If your lights dim with the beat, or your speakers start smoking without permission, or your CD skips a beat or two, your amplifier may be trying to use more fast energy than the electrical system can supply. Unfortunately, your car's electrical system is not thinking about the needs of your amplifier. Power is being robbed from your audio system by such trifling matters as: the engine and lights. This may leave your amplifier hungry for power, and worse, delivering destructive distortion when it fails to get it.

Understand of course, that no capacitor is a substitute for an adequate amplifier to provide the amount of bass energy you want to project. Nor will it substitute for an inadequate car power supply. You may have to install a stronger alternator if you have one of the more powerful systems. The rest of your system must also be "up to spec" to serve that purpose.

Technically, a capacitor is an electronic device which consists of two rolled up plates of electrically conductive material separated by an insulator known as a dielectric. Within this frame an electrical field charge is developed. The quantum of this charge is the capacitor's value, measured in farads. It is largely determined by the surface area of the plates, the effective distance between the plates, and the chemical composition of the dielectric material.


Audio capacitors are energy reservoirs that store the necessary power your amplifier will need to punch those big bass notes while limiting clipping (see definition at right). They store power during intervals when it is not required, which is most of the time, and release it when a short term transient demand exceeds what is available from the car's power system. A stiffening capacitor for your amp is the simplest way to be sure your system always gets every bit of immediate current it needs.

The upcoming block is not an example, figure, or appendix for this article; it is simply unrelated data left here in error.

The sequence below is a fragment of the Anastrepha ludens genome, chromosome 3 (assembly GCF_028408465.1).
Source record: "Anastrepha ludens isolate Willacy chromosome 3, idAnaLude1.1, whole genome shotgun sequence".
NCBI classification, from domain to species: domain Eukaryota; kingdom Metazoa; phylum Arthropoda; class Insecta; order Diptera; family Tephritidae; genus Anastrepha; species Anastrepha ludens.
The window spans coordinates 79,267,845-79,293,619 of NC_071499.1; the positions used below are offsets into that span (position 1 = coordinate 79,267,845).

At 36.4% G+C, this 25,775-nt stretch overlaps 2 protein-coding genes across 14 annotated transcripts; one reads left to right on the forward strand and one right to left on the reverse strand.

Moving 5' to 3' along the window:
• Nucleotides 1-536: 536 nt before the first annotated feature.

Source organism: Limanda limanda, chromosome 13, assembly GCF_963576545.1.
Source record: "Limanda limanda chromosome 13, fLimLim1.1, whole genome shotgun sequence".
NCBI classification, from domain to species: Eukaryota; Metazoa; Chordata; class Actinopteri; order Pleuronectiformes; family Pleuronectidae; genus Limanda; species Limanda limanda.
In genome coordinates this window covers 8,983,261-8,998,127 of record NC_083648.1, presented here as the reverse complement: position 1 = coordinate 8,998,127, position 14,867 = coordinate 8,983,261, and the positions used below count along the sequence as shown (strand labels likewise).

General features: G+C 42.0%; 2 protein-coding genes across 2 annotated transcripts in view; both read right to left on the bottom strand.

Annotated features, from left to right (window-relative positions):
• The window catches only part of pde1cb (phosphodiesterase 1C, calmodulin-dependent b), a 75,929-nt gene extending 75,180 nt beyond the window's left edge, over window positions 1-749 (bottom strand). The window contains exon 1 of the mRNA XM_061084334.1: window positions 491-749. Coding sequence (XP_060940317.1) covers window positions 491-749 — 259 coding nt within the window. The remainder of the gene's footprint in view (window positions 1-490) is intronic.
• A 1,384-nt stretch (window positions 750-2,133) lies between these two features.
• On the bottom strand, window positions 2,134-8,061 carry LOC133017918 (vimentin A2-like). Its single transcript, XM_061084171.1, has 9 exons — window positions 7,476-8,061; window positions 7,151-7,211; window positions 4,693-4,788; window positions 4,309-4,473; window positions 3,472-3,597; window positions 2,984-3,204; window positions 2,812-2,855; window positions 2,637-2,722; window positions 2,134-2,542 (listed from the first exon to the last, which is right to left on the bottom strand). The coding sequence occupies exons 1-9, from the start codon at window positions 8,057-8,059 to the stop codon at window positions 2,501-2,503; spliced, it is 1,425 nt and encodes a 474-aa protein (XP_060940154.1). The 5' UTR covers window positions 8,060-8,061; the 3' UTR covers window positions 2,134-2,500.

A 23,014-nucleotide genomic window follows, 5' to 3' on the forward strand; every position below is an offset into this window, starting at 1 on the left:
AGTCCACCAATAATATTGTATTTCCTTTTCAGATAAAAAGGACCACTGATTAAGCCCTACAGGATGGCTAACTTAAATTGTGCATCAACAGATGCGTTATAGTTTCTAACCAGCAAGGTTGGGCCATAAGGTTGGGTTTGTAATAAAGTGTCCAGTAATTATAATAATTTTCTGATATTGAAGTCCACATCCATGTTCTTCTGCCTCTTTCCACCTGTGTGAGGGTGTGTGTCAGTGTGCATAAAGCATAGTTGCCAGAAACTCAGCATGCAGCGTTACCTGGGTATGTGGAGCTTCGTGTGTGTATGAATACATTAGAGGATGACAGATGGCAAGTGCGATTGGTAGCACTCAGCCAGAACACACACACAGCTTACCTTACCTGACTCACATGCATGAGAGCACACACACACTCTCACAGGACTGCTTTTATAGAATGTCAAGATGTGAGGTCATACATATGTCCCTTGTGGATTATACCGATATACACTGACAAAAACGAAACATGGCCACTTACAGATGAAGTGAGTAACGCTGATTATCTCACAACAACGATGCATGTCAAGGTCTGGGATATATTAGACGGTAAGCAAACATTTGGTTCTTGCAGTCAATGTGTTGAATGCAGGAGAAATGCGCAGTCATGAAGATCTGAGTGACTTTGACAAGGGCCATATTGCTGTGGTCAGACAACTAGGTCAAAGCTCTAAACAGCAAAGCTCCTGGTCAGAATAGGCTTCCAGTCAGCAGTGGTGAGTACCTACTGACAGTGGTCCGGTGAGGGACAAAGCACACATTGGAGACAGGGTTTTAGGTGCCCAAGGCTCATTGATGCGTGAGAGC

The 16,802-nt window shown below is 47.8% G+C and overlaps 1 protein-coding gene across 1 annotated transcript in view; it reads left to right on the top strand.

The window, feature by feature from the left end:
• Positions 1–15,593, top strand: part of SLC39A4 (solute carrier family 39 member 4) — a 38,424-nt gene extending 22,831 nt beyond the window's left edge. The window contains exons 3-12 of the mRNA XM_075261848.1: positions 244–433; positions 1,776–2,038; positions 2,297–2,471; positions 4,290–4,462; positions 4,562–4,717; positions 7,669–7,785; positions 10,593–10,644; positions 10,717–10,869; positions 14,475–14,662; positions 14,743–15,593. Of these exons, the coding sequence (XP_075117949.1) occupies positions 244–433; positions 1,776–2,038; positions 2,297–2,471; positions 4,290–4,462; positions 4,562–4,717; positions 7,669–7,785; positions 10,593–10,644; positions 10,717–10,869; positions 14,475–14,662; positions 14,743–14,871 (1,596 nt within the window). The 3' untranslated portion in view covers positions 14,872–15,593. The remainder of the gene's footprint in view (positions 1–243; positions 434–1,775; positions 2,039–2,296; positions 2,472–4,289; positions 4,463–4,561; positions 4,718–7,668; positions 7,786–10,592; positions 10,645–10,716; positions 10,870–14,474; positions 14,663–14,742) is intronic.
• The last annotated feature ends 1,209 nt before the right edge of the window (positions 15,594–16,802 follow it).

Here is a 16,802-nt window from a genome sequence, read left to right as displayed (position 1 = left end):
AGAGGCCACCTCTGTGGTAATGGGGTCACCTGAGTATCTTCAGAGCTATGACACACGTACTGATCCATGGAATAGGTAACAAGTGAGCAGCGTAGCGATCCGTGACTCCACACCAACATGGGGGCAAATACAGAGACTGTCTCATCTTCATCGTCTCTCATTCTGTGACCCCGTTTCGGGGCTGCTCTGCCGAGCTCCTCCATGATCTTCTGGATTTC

From the smallest .5 farad, to 10 farads, there's a capacitor suitable for your installation. Mount them as close to the amplifier as possible, and use at least .5 farad (500,000 microfarads) per 500 watts RMS of power output. Using more will not cause problems. On the other hand, it will not contribute to the operation either, and it's easier on the wallet to just get what you need.

Many capacitors are rated for ESR. This is the Equivalent Series Resistance of a capacitor. A perfect capacitor would have only capacitance. All conductors have resistance. In a capacitor, there are many conductors such as terminal leads, foil and even the dielectric electrolyte. The resistance of all of these conductors contribute to the capacitor's series resistance. It's essentially the same as having a resistor in series with an ideal capacitor. Capacitors with relatively high ESR will have less ability to pass current from its plates to the load (the amplifier).

Discharging the Capacitor:
If you plan to remove your capacitor for any reason, you may want to completely discharge the capacitor to avoid a potential hazard. To discharge the capacitor (only after it's disconnected from the system, of course), will need to enable the current to flow from one terminal to the other. You can use either a test light or resistor for this purpose. Some large capacitors tend to develop a charge similar to a battery and will produce a small voltage across its terminals. Since, in a large capacitor (over .5 farad), even a small voltage could be dangerous. After it is discharged, you may want to connect the terminals together with a piece of wire or resistor. Even if the capacitor design doesn't permit it to develop adverse voltages when unused, leave the terminals connected as a visual confirmation of the unit's safety.

Charging with a Resistor:
Many capacitors will need to be intialized with a 10 to 50 ohm resistor connected to the power main for usually 8 to 25 seconds depending on the size. After charging is completed, simply connect the power main VERY Carefully.
 

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Discussion Starter #10